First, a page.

Ms. Ferguson’s surgery was Dr. Thomas Parisi’s first one in Cancún. He spent less than 24 hours there and was paid triple what Medicare would reimburse in the United States.CreditRocco Saint-Mleux for Kaiser Health News

Ms. Ferguson is one of hundreds of thousands of Americans who seek lower-cost care outside the United States each year, with many going to Caribbean and Central American countries. For many, a key question is whether the facility offers quality care.

In a new twist on medical tourism, a Denver company is tapping into this market. The company, North American Specialty Hospital, known as NASH, has organized treatment for a couple of dozen Americans at Galenia since 2017.

Dr. Parisi, a graduate of the Mayo Clinic, is one of about 40 orthopedic surgeons in the United States who have signed up with NASH, to travel to Cancún on their days off to treat American patients. NASH is betting that having an American surgeon will alleviate concerns some people have about going outside the country, and persuade self-insured American employers to offer this option to their workers to save money and still provide high-quality care. NASH, a for-profit company that charges a fixed amount for each case, is paid by the employer or an intermediary that arranged the treatment.

“It was a big selling point, having an American doctor,” Ms. Ferguson said.

The American surgeons work closely with a Mexican counterpart and local nurses. NASH buys additional malpractice coverage for the American physicians, who could be sued in the United States by patients unhappy with their results.

“In the past, medical tourism has been mostly a blind leap to a country far away, to unknown hospitals and unknown doctors with unknown supplies, to a place without U.S. medical malpractice insurance,” said James Polsfut, the chief executive of NASH. “We are making the experience completely different and removing as much uncertainty as we can.”

Medical tourism has been around for decades but has become more common in the past 20 years as more countries and hospitals around the world market themselves to foreigners.

There are, of course, risks to going outside the country, including the headache of travel and the possibility that the standards of care may be lower than at home. If something goes wrong, patients will be far from family and friends who can help — and it might be more difficult to sue providers in other countries.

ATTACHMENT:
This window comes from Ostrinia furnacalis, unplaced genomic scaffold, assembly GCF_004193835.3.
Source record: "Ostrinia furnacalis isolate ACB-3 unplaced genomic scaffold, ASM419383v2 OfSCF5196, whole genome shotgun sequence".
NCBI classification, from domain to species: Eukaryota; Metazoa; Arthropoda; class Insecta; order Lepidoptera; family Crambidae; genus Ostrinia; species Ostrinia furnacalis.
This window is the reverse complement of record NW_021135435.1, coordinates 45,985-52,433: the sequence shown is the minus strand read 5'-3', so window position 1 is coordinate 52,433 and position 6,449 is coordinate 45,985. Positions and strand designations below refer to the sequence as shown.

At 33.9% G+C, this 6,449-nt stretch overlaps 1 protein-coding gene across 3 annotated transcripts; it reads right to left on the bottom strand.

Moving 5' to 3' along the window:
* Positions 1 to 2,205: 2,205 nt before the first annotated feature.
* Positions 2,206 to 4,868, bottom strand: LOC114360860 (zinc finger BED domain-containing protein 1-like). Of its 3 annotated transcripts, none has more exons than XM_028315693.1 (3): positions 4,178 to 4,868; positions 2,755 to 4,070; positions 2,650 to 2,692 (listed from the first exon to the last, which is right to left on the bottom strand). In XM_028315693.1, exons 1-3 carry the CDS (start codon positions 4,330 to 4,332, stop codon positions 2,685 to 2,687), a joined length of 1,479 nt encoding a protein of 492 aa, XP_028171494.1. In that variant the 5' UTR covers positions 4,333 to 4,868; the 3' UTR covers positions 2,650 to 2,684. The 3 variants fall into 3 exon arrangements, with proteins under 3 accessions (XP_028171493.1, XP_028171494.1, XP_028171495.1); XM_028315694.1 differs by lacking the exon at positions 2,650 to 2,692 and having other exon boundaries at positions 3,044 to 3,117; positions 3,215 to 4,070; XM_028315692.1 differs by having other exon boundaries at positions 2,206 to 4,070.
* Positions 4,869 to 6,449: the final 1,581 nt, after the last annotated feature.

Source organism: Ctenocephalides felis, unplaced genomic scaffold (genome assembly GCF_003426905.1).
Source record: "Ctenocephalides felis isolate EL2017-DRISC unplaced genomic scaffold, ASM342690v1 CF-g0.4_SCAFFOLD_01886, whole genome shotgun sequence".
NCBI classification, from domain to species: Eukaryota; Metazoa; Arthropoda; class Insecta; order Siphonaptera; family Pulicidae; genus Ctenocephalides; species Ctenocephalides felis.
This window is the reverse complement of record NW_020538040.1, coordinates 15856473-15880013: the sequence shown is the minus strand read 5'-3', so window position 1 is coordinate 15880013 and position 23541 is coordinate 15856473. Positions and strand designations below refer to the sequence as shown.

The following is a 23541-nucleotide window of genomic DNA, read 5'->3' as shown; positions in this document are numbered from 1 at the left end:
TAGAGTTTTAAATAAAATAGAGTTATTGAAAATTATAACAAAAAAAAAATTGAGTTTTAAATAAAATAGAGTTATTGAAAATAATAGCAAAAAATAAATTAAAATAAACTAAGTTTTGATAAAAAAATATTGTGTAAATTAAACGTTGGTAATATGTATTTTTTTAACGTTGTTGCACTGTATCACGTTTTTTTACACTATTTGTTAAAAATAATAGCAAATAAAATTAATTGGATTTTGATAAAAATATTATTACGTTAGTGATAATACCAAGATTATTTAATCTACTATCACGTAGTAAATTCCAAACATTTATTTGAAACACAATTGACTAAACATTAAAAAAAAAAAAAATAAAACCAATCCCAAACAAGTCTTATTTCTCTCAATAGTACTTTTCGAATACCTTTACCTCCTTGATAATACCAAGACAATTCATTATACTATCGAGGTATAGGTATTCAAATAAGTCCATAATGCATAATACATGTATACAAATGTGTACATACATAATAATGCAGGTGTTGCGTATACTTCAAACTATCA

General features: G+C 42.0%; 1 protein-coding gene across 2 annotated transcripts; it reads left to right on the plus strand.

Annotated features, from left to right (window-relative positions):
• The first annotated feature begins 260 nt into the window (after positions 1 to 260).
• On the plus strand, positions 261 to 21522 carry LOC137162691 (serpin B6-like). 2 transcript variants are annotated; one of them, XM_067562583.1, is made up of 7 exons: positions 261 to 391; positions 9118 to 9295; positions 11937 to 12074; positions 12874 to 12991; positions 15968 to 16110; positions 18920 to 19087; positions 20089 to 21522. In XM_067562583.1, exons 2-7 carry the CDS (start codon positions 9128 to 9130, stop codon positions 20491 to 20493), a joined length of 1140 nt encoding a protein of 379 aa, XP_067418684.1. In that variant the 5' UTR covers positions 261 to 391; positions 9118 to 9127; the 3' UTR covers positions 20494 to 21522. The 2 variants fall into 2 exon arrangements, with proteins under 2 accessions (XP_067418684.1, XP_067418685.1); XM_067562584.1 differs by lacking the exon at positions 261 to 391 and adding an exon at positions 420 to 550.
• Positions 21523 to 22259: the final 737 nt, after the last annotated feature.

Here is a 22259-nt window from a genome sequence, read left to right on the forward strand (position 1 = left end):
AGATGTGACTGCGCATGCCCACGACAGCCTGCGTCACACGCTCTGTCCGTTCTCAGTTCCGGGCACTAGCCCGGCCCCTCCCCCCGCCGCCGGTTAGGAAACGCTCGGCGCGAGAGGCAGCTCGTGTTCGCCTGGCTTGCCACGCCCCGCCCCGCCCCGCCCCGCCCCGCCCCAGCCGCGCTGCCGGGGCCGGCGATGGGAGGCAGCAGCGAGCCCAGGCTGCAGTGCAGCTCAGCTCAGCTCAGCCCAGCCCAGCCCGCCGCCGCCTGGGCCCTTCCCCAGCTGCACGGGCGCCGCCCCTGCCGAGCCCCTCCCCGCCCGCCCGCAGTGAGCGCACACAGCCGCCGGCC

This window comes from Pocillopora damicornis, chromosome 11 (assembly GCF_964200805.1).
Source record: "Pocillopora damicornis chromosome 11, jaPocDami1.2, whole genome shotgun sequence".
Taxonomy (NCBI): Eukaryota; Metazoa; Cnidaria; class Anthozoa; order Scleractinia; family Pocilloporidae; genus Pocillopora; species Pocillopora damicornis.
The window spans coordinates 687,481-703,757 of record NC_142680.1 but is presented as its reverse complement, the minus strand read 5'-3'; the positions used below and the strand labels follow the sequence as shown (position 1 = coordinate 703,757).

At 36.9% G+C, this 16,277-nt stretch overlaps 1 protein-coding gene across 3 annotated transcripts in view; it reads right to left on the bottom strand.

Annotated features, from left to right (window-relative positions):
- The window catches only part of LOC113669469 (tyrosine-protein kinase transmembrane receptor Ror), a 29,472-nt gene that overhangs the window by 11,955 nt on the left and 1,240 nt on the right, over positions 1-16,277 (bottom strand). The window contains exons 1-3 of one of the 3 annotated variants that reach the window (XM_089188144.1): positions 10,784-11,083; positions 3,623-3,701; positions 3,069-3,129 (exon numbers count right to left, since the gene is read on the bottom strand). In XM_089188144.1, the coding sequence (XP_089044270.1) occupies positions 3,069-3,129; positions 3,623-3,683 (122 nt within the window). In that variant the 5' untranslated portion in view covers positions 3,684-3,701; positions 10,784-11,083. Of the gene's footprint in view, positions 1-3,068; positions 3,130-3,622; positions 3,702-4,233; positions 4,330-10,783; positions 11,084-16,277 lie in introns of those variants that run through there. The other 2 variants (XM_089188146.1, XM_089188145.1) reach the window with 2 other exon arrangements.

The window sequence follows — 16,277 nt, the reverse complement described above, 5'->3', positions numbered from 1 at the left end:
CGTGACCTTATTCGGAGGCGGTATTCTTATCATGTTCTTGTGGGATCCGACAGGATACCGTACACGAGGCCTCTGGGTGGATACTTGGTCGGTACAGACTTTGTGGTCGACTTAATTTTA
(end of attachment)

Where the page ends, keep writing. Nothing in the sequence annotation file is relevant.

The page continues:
Chasing Lower Costs

The high prices charged at American hospitals make it relatively easy to offer surgical bargains in Mexico: In the United States, knee replacement surgery costs an average of about $30,000 — sometimes double or triple that — but at Galenia, it is only $12,000, said Dr. Gabriela Flores Teón, medical director of the facility.

The standard charge for a night in the hospital is $300 at Galenia, Dr. Flores said, compared with $2,000 on average at United States hospitals.
https://www.nytimes.com/2019/08/09/business/medical-tourism-mexico.html?utm_source=pocket-newtab for the rest of the story

The Beatles Abbey Road Photoshoot

On August 8 1979, The Beatles were on a photoshoot for their eleventh studio album, Abbey Road. The album’s cover remains as recognisable as the music it holds.

Flashbak

On August 8 1969, The Beatles were on a photoshoot for their eleventh studio album, Abbey Road. The album’s cover remains as recognisable as the music it holds. Photographer Iain Macmillan (20 October 1938 – 8 May 2006) had only a few minutes to get George, Paul, Ringo and John into position.

There have been many tributes to his picture of the Fab Four crossing the road in London’s St John’s Wood. The first came in the spring of 1970. Booker T. and the MGs released McLemore Avenue. The album’s cover features a picture of the band crossing Memphis Street outside Stax studios. “I was in California when I heard Abbey Road, and I thought it was incredibly courageous of The Beatles to drop their format and move out musically like they did,” said Booker T. “To push the limit like that and reinvent themselves when they had no need to do that. They were the top band in the world but they still reinvented themselves. The music was just incredible so I felt I needed to pay tribute to it.”